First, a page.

Freddie Mac reports today that fixed mortgage rates climbed slightly higher this week to 3.48 percent for a 30-year fixed, but continue to hover near historic lows. The 15-year fixed rate averaged 2.78 percent. Read Freddie Mac’s news release.
“The 10-year Treasury yield remained flat this week in anticipation of the Fed’s July policy meeting. Mortgage rates, on the other hand, rose another 3 basis points to 3.48 percent. Nonetheless, home sales continue to benefit from the persistently low mortgage rates with June’s new home sales coming in at an annualized rate of 592,000 homes — its fastest pace since 2008,” said Freddie Mac Chief Economist Sean Becketti in the release.
In other headlines:
Illinois Realtors report home sales and prices on the rise – Inman
Bad Neighbors, and Other Nightmares You Might Need to Disclose to Buyers – realtor.com
A comparison of what Americans bought and watched thus far in July has nearly stayed the same as last month, reported Housing Wire today. The story, titled “Consumers’ optimism holds steady in July,” quoted the Conference Board’s Consumer Confidence Index as 97.3 this month, compared to 97.4 last month which was considered “high” by “historic standards.”
In other headlines:
Reverse Mortgages Slowly Make a Comeback — Daily Real Estate News (REALTOR® Magazine)
Owning Beats Renting in These High-Priced Areas — Daily Real Estate News (REALTOR® Magazine)
Finding safe and comfortable housing for the homeless should come before tackling job training, drug addiction, mental health and other related issues, said Matthew Doherty, the Executive Director of the U.S. Interagency Council on Homelessness. His comments came as part of the National Association of REALTORS®’ “Housing for All” symposium in Washington, DC this week.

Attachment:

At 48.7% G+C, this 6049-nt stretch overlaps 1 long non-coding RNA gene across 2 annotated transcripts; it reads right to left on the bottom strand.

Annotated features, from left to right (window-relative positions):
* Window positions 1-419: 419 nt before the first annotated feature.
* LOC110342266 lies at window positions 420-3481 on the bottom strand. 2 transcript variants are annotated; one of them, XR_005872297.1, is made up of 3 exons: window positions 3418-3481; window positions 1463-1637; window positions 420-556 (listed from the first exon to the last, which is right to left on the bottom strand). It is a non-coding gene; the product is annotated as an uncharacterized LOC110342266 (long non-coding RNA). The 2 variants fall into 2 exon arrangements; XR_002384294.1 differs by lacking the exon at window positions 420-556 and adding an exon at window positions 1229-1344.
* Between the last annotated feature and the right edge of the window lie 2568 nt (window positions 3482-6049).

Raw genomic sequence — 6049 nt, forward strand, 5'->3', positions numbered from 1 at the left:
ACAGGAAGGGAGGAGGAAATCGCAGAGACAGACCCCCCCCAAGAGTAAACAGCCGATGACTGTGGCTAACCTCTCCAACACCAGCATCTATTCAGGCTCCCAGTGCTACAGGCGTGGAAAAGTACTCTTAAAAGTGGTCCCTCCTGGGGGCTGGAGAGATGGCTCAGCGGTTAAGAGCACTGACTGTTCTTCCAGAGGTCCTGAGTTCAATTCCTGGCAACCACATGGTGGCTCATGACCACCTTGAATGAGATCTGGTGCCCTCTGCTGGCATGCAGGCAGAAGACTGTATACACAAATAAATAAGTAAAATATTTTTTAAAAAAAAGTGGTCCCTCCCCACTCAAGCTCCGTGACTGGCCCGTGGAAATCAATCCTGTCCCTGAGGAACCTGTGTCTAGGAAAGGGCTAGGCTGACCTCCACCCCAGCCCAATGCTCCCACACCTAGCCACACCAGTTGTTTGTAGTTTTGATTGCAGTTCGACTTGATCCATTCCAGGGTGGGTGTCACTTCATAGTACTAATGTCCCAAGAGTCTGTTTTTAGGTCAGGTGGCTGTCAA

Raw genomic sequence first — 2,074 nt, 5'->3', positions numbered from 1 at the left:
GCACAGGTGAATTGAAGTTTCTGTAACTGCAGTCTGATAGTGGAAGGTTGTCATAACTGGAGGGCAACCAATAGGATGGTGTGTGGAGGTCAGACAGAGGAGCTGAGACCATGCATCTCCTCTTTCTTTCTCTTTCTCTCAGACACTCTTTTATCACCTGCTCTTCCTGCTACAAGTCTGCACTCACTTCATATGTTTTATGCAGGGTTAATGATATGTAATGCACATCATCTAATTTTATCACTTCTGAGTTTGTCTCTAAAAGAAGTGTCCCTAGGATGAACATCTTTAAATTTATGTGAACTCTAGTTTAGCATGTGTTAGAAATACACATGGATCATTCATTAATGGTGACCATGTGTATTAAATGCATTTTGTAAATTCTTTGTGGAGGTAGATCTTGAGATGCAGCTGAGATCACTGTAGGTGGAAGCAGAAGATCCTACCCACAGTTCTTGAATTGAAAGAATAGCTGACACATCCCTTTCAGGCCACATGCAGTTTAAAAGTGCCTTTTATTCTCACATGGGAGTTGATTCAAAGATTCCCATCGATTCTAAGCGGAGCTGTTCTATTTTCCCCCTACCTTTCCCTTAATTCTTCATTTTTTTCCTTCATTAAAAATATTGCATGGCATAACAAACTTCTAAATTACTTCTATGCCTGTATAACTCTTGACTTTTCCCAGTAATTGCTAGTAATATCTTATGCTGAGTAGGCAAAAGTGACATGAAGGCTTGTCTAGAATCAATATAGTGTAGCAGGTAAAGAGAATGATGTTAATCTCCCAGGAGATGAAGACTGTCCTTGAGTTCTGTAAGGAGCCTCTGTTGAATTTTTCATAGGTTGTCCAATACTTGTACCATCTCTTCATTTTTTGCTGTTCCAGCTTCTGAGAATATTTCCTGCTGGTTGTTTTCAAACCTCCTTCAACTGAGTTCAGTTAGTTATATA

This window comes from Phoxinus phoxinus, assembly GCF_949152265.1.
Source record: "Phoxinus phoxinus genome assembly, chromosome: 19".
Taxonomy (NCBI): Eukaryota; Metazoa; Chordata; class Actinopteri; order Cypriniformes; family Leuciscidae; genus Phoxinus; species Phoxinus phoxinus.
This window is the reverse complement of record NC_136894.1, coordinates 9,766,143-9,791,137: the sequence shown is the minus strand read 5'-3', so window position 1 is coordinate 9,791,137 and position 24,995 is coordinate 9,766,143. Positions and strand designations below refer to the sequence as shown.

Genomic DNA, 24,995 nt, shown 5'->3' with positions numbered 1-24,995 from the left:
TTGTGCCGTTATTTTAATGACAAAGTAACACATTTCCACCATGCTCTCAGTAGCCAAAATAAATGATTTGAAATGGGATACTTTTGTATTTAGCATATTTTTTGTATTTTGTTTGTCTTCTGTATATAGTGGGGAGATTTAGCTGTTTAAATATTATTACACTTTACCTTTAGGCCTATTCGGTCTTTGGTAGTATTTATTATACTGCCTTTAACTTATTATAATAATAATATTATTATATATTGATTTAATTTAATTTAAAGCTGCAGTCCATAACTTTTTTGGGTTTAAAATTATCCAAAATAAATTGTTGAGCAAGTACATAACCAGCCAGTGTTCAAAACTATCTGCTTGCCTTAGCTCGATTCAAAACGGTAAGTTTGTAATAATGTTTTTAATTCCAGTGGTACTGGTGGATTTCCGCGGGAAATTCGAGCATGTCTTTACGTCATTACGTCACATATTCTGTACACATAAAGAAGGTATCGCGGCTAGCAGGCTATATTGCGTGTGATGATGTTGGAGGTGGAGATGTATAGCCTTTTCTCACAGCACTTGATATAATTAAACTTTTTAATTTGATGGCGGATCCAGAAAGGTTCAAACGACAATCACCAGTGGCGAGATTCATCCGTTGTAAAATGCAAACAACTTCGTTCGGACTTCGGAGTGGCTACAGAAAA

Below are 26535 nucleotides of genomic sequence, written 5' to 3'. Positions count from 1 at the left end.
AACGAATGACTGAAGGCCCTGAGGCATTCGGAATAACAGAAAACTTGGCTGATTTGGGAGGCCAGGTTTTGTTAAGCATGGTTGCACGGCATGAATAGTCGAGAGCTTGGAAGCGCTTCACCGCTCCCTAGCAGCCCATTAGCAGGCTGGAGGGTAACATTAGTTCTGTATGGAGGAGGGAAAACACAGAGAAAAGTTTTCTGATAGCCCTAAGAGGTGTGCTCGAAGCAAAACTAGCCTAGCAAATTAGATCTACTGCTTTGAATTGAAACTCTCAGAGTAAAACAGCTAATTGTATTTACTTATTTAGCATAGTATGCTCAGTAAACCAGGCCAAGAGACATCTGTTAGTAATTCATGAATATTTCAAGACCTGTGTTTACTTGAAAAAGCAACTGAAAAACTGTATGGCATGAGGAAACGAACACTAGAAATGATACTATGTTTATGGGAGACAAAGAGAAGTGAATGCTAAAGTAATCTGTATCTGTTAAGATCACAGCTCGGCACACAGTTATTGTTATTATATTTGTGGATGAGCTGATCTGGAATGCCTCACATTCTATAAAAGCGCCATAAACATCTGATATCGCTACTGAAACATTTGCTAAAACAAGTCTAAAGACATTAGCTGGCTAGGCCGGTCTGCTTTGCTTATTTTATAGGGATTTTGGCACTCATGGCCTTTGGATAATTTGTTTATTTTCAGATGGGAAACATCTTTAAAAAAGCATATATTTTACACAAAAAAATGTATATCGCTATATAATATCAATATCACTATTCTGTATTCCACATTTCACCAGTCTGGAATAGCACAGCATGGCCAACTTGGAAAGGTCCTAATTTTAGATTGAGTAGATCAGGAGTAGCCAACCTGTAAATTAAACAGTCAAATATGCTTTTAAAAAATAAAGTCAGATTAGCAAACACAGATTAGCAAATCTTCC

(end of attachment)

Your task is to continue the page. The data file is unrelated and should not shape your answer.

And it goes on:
In other news, Illinois REALTORS® attended the Republican National Convention in Cleveland and shared some of their observations on the Illinois REALTORS® blog:
The view from the Illinois delegate section of the Republican National Convention in Cleveland. Photo: Mike Drews.
Illinois REALTORS® had a (nearly) front-row seat for one of the most-talked about speeches of the night on Wednesday at the Republican National Convention, that of former presidential candidate and Texas Sen. Ted Cruz.
And they will attend the session tonight which wraps things up for the party nominating process.
President Mike Drews and President-elect Doug Carpenter were on the convention floor in Cleveland sitting in the Illinois delegate area for the speech.
“People were pretty restless,” Carpenter said.
Carpenter said the experience of going to the convention, which ends Thursday night, has been “unbelievable.” Illinois REALTORS® have had a chance to meet with a host of policy makers.
“This has been a very beneficial experience, to meet face to face with state and national level people,” Carpenter said. “We have built some relationships and partnerships at many levels in terms of advocacy.”
Carpenter and Drews have passes to be inside the Quicken Loans Center in Cleveland to hear the keynote speech by Donald Trump.
The association’s delegation heads back home Friday, but they won’t be in the state for long. They ship out for the Democratic National Convention in Philadelphia which is next week. Illinois REALTORS® has a practice of sending delegations to both conventions in presidential election cycles.
Illinois REALTORS® Immediate Past President Jim Kinney on the floor of the Republican National Convention in Cleveland on Wednesday, July 20, 2016. Photo: Greg St. Aubin
Illinois REALTORS® in Cleveland for the Republican National Convention will get a great vantage point for tonight’s festivities featuring vice presidential nominee Mike Pence.
At every convention, there’s a bit of trading with various organizations to get passes. So far, Governmental Affairs Director Greg St. Aubin has scored delegate seating two nights out of the past three.
Illinois is toward the front of the delegate area in the Quicken Loans Center, just behind New Jersey. The arena can hold more than 20,000 people in some configurations.